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Oth. 'Tis well I am found by you :
I will but spend a word here in the house,
And go with you.

[Exit Othello. Cas. Ancient, what makes he here? [carrack;

Iago. 'Faith, he to-night hath boarded a landIf it prove lawful prize, he's made for ever. Cas. I do not understand. lago. He's married. Cas. To whom? Iago. Marry, to-Come, captain, will you go?

Enter OTHELLO. Oth. Have with you. Cas. Here comes another troop to seek for you.

Enter BRABANTIO, RODORIGO, with Officers and

Torches.
Iago. It is Brabantio : general, be advised ;
He comes to bad intent.

Oth. Holla! stand there.
Rod. Signior, it is the Moor.
Bra. Down with him, thief!.

hey draw on both sides. Iago. You, Rodorigo! come, sir, I am for you— Oth. Keep up your bright swords, for the dew

will rust 'em. Good signior, you shall more command with years Than with your weapons.

Bra. O thou foul thief! where hast thou stowed

my daughter ; Damned as thou art, thou hast enchanted her ; For l'll refer_me to all things of sense, If she in chains of magic (21) were not bound, Whether a maid, so tender, fair, and happy, So opposite to marriage, that she shunned The wealthy curled darlings of our nation, Would ever have, t' incur a general mock, Run from the guardage to the sooty bosoni Of such a thing as thou; to fear, not to delight? Judge me the world, if it is not gross in sense, That thou hast practis'd on her with foul charms, Abused her delicate youth with drugs or minerals, That weaken notion.-I'll have't disputed on; 'Tis probable, and palpable to thinking. I therefore apprehend and do attach thee For an abuser of the world, (22) a practiser Of arts inhibited and out of warrant:

(21) The ideas of magic, incantations, and charms, have in all times been conceived to be coupled with the moon, and are often noticed in this play.

(22) An abuser of the world. This is referable to the moon, as not shining with her own lustre, but a borrowed one : this, too, explains the terms false and liar, frequently used in Hudibras and in the plays.

Lay hold upon him; if he do resist,
Subdue him at his peril.

Oth. Hold your hands,
Both you of my inclining, and the rest.
Were it my cue to fight, I should have known it
Without a prompter. Where will you I go
To answer this your charge?

Bra. To prison, 'till fit time
Of law, and course of direct session
Call thee to answer.

Oth. What if I do obey?
How may the duke be therewith satisfied,
Whose messengers are here about my side,
Upon some present business of the state,
To bring to me him?

Offi. True, most worthy signior.
The duke's in council; and your noble self,
I'm sure, is sent for.

Bra. How! the duke in council?
In this time of the night? bring him away;
Mine's not an idle cause. The duke himself,
Or any of my brothers of the state,
Cannot but feel this wrong as 'twere their own;
For if such actions may have passage free,
Bond-slaves and pageants shall our statesmen be.

[Exeunt.

SCENE changes to the Senate-house. Duke and Senators, set at a Table, with Lights,

and Attendants. Duke. There is no composition in these news, (23) That gives them credit.

i Sen. Indeed they're disproportioned ; (24) My letters say, a hundred and seven gallies.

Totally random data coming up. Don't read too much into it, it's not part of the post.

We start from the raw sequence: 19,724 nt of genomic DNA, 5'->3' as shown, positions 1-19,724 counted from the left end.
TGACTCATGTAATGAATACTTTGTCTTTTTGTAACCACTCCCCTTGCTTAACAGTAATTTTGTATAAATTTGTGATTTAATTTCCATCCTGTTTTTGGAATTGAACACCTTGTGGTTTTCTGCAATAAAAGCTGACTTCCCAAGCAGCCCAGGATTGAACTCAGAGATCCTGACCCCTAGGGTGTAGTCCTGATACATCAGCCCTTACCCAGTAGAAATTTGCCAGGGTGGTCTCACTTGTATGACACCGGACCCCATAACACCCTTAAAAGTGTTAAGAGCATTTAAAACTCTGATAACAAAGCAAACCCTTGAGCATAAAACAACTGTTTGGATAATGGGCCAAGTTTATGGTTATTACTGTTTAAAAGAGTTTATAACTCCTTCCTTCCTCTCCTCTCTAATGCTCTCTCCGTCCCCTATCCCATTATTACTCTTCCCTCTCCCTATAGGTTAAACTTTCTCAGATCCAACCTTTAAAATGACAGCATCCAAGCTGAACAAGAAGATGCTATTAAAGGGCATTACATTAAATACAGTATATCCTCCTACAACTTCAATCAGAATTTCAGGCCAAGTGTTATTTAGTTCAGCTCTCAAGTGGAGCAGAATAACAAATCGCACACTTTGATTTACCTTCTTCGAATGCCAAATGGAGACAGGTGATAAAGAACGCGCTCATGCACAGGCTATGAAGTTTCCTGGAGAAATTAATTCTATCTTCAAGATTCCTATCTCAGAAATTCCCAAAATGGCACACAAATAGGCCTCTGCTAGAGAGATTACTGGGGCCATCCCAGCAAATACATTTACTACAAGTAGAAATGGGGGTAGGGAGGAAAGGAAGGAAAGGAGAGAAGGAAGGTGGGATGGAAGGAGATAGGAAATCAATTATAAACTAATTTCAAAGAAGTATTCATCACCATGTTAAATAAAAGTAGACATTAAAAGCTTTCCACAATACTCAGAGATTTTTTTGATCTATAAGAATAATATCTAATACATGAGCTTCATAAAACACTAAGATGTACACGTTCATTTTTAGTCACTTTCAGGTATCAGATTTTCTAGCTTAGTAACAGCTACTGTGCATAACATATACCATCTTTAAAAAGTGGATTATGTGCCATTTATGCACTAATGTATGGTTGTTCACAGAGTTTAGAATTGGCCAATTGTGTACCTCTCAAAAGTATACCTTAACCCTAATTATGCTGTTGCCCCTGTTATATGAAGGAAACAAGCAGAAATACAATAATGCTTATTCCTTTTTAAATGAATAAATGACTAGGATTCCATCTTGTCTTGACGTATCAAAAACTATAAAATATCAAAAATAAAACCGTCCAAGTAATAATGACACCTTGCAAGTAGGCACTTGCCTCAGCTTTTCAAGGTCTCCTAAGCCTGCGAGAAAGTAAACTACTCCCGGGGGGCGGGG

Duke. And mine a hundred and forty. (25) · 2 Sen. And mine two hundred: (

(23) The Duke represents the same prototype in the moon as the King's ghost in Hamlet, and Albany in King Lear, the former of which is drawn in figure 51.

(24) The first senator I take to be the saine as the Cap. tain who murders Cordelia in King Lear, (fig. 96.)

(25) The second senator I apprehend to have his face made up of the small shadows immediately on the left hand of the first senator, which small shadows constitute the hands of Hudibras, and are often assimilated 10 alphabetical letters, or arithmetical figures.'

(26) What was mentioned in the conclusion of the last note seems to point out the prototype of the second senator; for those shadows, so constituting the outlines of his face, may without difficulty be conceived to form his number of galleys, viz. 200. And when the various instances in which the poet in the play of King Lear was seen to denote num·bers in a like manner, are recollected, it is not improbable that he might intend to point to the Duke's number of 140, as situate in light marks about the region of his shoulder or a little before it; and the first senator's number of 107,

But though they jump not on a just account, (As in these cases, where the aim reports, 'Tis oft with difference :) yet do they all confirm A Turkish fleet, (27) and bearing up to Cyprus,

Duke. Nay, it is possible enough to judgI do not so secure me in the error, (28) [ment; But the main article I do approve In fearful sense.

[what hoa ! Sailors within.] (29) Wat hoa! what hoa !

Enter Sailors.
Offi. A messenger from the gallies.
Duke. Now !-what's the business?

ve

by larger characters within the field of his person, of which the one is drawn in fig. 94. The characters of the senators are so inconsiderable that a drawing is not given of the second, nor of the numbers, the prototypes of which, perhaps overstrainedly, have been pointed out.

(27) A Turkish fleet. As the ensigns of the Turks are marked with crescents, as of the moon, that circumstance may be alluded to, perhaps, by making the plot of the play to have regard, as it has in part, to Turkey.

(28) Error. As of a planet, and so of the moon (as so esteemed).

(29) The sailors may be those small human like heads, in shadow, situate over the head of Rodorigo (late Hudibras). As such, they may be properly considered as sailors, as they would be there situate at the stern of the ship, drawn in fig. 72, ante.

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